It’s hard enough just getting it all set up… and then trying to keep it all going, let alone actually being able to quickly, easily, and inexpensively perform patching, and all the other complex application lifecycle tasks that we know we need to complete. There are so many teams that depend on us to enable them to be more efficient and productive. So we can deliver better applications to support the needs of our organization.
Of course, you NEED to test even critical updates BEFORE you push them to the production systems. You need an easy, fast, and inexpensive way to safely test your patch/upgrade process in an exactly-equivalent environment BEFORE you apply them to production.
Of course, you still have to bring new capabilities to your organization as well, but your maintenance and application-lifecycle tasks (like patching, deploying, scaling, cloning, refreshing, upgrading, …) are taking up so much of your time that you cannot proceed as fast as you’d like, or as fast as your team needs.
It’s only human that something slips. You’re not perfect, and even if you were… you can only do as much as your tools enable you to do.
As you continue to read the startling data breach headlines, and hear the rumors, and see people you’ve worked with and respected make the quiet, box-wielding walk one last time to their car, you start to become very concerned about your situation as well.
Simply not having access to the caliber of tools that make it easy to avoid these kinds of application maintenance problems might just end up being perceived as some rookie CLM[iii].
It’s hard to be sure if you should feel better or worse that others are feeling the burden of blame too. This is impacting the careers and lives of so many good, hardworking, well-intentioned people. It’s already cost two major executives their jobs[iv], and then today I was amazed to see that the CEO “resigned” suddenly[v]. I do feel bad for them, but… at least it’s not just the little guys getting in trouble when we’re doing the best we can with these primitive tools and processes. Hopefully, this will encourage the new management team to listen to us when we try to explain how challenging it actually is to run these systems, and that we need better tools that allow synergy between all our environments.
Now that the news of my contribution to this whole mess it out, I’m urgently searching for a way to make sure this never happens again.
I’ve been scouring the web… looking for solutions that can help me wrangle this rodeo of technologies and I’m finding so many different point-solutions that can help me in so many different areas, but most of them don’t even come close to being able to support our needs in all the different environments we need to deliver.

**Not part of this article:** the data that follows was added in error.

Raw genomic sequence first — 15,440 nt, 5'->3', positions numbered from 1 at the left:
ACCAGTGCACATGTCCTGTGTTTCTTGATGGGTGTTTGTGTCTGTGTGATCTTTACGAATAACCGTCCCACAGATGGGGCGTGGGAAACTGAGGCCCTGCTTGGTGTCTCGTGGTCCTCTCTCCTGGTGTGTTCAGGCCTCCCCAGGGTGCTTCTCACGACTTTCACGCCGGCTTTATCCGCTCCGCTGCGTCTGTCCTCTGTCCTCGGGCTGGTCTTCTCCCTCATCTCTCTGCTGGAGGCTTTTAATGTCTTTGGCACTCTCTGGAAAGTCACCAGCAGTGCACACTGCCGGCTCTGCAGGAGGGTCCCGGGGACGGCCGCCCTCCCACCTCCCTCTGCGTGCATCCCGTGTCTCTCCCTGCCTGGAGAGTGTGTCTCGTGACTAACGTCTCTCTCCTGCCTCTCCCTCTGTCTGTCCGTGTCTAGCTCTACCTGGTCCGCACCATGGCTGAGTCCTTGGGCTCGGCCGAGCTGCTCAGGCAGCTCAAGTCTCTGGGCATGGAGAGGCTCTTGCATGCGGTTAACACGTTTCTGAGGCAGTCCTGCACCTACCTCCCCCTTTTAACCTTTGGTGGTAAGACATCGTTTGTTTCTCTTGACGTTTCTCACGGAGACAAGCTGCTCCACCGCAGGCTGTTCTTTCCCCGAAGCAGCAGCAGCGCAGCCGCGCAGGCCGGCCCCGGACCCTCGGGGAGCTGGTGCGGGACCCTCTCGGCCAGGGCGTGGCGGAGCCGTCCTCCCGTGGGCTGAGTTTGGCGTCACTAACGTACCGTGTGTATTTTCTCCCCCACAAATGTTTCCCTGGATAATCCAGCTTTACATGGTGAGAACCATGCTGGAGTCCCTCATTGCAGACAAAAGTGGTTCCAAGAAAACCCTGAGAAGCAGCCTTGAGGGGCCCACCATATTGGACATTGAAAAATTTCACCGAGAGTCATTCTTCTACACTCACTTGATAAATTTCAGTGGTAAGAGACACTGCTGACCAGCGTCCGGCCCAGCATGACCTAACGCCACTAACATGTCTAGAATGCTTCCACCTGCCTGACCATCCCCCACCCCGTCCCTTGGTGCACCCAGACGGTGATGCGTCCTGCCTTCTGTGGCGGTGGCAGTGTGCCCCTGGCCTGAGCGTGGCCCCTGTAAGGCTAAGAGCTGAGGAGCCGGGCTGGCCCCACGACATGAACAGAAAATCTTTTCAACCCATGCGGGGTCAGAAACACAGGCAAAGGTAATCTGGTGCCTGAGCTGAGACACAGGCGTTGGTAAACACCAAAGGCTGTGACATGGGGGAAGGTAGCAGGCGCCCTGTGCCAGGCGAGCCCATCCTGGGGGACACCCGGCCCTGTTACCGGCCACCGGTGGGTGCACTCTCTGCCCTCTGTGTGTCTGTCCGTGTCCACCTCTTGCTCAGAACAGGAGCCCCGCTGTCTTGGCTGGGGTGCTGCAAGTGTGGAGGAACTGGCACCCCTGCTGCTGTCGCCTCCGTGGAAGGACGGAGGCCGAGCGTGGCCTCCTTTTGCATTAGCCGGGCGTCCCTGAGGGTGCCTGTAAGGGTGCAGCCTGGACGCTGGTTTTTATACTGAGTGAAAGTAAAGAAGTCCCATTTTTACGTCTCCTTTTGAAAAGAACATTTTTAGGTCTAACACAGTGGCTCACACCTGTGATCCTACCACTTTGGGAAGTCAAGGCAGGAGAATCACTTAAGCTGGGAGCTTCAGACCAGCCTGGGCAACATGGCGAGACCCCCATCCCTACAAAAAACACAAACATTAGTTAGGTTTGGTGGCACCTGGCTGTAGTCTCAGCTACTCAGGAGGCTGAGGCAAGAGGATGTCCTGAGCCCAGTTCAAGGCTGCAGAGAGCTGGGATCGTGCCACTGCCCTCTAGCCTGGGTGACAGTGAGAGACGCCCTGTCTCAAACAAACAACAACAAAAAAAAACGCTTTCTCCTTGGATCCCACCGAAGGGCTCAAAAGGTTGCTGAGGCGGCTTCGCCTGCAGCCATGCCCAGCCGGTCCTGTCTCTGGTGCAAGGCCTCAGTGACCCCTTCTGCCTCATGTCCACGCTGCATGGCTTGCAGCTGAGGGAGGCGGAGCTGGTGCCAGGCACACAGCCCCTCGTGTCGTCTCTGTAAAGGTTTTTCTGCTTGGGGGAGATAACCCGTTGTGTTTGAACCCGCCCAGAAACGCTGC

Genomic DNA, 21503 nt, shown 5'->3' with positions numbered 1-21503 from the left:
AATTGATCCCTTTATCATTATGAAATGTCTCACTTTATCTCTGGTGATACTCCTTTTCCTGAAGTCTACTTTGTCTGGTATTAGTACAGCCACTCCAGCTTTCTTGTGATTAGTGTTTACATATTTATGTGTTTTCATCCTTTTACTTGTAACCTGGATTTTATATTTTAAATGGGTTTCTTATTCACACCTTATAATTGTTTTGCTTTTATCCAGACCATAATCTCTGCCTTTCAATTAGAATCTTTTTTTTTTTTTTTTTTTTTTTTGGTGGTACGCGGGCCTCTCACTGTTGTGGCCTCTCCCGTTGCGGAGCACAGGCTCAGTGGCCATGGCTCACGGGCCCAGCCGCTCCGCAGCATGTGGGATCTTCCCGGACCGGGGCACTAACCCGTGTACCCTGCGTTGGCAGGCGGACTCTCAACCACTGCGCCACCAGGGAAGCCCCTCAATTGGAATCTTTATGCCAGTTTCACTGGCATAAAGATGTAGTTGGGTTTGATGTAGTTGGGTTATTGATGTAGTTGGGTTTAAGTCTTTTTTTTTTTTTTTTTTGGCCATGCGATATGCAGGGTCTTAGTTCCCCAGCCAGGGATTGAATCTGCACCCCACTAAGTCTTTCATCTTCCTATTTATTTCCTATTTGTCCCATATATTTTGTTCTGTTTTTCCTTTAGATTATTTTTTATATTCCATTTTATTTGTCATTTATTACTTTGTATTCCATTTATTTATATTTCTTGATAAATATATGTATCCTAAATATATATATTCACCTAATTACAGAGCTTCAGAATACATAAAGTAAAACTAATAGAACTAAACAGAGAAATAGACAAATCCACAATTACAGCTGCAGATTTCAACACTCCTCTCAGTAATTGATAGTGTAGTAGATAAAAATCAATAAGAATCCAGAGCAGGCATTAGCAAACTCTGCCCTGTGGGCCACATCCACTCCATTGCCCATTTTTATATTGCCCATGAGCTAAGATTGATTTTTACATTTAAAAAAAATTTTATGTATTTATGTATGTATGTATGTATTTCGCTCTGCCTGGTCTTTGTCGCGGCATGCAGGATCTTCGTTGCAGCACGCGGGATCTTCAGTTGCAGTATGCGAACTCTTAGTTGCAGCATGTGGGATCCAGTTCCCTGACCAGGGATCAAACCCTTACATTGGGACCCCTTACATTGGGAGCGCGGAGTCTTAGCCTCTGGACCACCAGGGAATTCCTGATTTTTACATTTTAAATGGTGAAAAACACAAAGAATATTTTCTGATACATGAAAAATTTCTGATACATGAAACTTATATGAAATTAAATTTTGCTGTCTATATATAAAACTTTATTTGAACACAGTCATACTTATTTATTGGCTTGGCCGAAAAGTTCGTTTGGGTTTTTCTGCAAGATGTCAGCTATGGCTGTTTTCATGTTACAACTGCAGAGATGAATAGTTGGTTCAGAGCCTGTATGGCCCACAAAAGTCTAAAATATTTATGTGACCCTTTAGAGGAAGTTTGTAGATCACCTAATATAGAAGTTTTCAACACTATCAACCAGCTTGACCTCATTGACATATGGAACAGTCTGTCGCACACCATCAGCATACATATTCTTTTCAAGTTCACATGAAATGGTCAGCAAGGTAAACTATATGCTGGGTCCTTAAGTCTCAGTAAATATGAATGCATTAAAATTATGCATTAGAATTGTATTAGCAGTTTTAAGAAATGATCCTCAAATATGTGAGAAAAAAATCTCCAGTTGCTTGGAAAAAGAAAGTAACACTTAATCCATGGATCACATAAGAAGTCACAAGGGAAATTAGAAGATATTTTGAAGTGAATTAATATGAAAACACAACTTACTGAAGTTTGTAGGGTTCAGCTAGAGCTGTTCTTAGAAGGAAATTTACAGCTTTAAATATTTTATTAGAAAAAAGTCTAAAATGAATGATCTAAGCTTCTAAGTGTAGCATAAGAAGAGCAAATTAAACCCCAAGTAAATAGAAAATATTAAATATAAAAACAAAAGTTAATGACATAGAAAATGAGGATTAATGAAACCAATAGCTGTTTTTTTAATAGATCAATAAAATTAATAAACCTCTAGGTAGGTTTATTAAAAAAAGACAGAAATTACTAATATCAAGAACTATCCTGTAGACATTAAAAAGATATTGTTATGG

I really don’t want to have so many non-interoperable tools and technologies for all my various environments, not only because it makes it so hard to manage everything, but also because it makes it basically impossible to actually test how things are going to work as you transition from ‘Dev to Test to Staging to Production to Scaling to Patching to Upgrading to Cloning to Refreshing’ complete application-stacks and data-pipelines. You know… all those critical activities being carried out by the DevOps and Production teams.
The good news is that I’ve found that Robin can solve all of these problems for me.
- Application Upgrade/Patch Pre-Validation – Robin’s application-stack/data-pipeline thin-cloning capability can create exact copies of my production application environment, without copying the data, achieving fully-functional clones amazingly quickly, easily, and inexpensively. Your upgrades/patches/etc can be safely performed and validated in a fully isolated environment before being pushed to production.
- Application In-Place Upgrade/Patch – Once you have validated that your changes are safe, unlike most container-consolidation platforms, Robin also makes it surprisingly easy/fast/inexpensive to update the container-based applications live, in-place.
- Host Upgrading – Robin also makes the process of upgrading host OS/Firmware very easy, either by simply shutting down the application for a few minutes and relocating it to another physical host. Or, in the case of no-downtime databases, by making it so easy to stand up another replication database, getting them in sync, and switching the master to the replica, then shutting down the original DB for host upgrade.
If I already had these abilities alone, I wouldn’t be in this huge mess. Should I update my resume now, or just hang on and hope for the best? Never mind, rhetorical question. Focus.
The thing is, if Robin was helping me solve these problems, not only would I not be in this current nightmare situation, but I’d also be able to really be a hero for my organization. I mean the whole thing, from end-to-end.
We could have amazingly fluid transitions between our teams and phases, while allowing us to dynamically scale our apps vertically, on our existing hardware, as well as horizontally and vertically with new systems, without changing our technologies or tools. With Robin, we’d have the ability to easily and inexpensively have automated: